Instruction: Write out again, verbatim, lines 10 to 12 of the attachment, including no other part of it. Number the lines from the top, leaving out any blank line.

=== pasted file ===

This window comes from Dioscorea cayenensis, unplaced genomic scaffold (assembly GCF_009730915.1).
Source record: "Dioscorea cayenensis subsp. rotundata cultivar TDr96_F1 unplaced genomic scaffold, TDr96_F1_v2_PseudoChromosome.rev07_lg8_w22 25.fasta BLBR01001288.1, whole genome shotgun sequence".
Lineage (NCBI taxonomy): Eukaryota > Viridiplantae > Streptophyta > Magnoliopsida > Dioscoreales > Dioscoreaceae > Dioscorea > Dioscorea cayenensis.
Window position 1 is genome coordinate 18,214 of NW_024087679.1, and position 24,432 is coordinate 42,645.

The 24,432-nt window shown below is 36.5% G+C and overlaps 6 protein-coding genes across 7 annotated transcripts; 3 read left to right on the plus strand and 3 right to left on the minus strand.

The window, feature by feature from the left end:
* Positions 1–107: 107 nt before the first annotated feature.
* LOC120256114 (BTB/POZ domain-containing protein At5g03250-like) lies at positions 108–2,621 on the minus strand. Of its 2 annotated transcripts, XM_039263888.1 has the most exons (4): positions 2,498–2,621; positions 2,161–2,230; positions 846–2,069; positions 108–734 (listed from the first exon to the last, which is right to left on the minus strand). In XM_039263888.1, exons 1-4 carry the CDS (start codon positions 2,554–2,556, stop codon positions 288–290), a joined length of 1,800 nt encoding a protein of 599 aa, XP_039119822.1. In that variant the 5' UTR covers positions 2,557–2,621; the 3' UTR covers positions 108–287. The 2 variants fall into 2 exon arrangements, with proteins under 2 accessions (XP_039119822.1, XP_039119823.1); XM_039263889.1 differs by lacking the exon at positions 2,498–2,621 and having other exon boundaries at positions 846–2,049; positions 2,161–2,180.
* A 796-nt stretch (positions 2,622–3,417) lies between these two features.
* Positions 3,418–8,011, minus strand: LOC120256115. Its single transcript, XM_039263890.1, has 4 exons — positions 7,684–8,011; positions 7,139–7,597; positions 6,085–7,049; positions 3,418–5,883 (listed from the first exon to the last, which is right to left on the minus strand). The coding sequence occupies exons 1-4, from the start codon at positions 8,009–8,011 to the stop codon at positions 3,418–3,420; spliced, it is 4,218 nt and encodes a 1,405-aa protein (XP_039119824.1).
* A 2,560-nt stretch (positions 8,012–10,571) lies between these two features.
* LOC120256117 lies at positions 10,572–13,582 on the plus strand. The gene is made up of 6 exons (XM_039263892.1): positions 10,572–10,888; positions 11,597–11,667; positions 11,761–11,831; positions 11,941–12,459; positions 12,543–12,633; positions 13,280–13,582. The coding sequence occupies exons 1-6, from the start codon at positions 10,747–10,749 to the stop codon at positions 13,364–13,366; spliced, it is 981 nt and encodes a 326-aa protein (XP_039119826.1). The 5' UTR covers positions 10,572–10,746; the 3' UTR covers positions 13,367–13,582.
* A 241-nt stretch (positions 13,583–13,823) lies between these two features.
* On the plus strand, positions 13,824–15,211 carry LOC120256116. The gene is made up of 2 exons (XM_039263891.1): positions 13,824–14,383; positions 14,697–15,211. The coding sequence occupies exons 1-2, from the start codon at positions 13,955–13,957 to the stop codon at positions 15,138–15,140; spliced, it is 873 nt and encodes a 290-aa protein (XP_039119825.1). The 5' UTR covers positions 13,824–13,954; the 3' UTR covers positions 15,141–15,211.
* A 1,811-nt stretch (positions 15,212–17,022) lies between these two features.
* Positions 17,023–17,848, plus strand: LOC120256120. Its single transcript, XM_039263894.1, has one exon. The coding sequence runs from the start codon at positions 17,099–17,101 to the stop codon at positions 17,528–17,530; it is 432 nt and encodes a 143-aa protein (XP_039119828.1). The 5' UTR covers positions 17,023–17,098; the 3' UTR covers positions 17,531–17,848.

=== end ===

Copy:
* Positions 3,418–8,011, minus strand: LOC120256115. Its single transcript, XM_039263890.1, has 4 exons — positions 7,684–8,011; positions 7,139–7,597; positions 6,085–7,049; positions 3,418–5,883 (listed from the first exon to the last, which is right to left on the minus strand). The coding sequence occupies exons 1-4, from the start codon at positions 8,009–8,011 to the stop codon at positions 3,418–3,420; spliced, it is 4,218 nt and encodes a 1,405-aa protein (XP_039119824.1).
* A 2,560-nt stretch (positions 8,012–10,571) lies between these two features.
* LOC120256117 lies at positions 10,572–13,582 on the plus strand. The gene is made up of 6 exons (XM_039263892.1): positions 10,572–10,888; positions 11,597–11,667; positions 11,761–11,831; positions 11,941–12,459; positions 12,543–12,633; positions 13,280–13,582. The coding sequence occupies exons 1-6, from the start codon at positions 10,747–10,749 to the stop codon at positions 13,364–13,366; spliced, it is 981 nt and encodes a 326-aa protein (XP_039119826.1). The 5' UTR covers positions 10,572–10,746; the 3' UTR covers positions 13,367–13,582.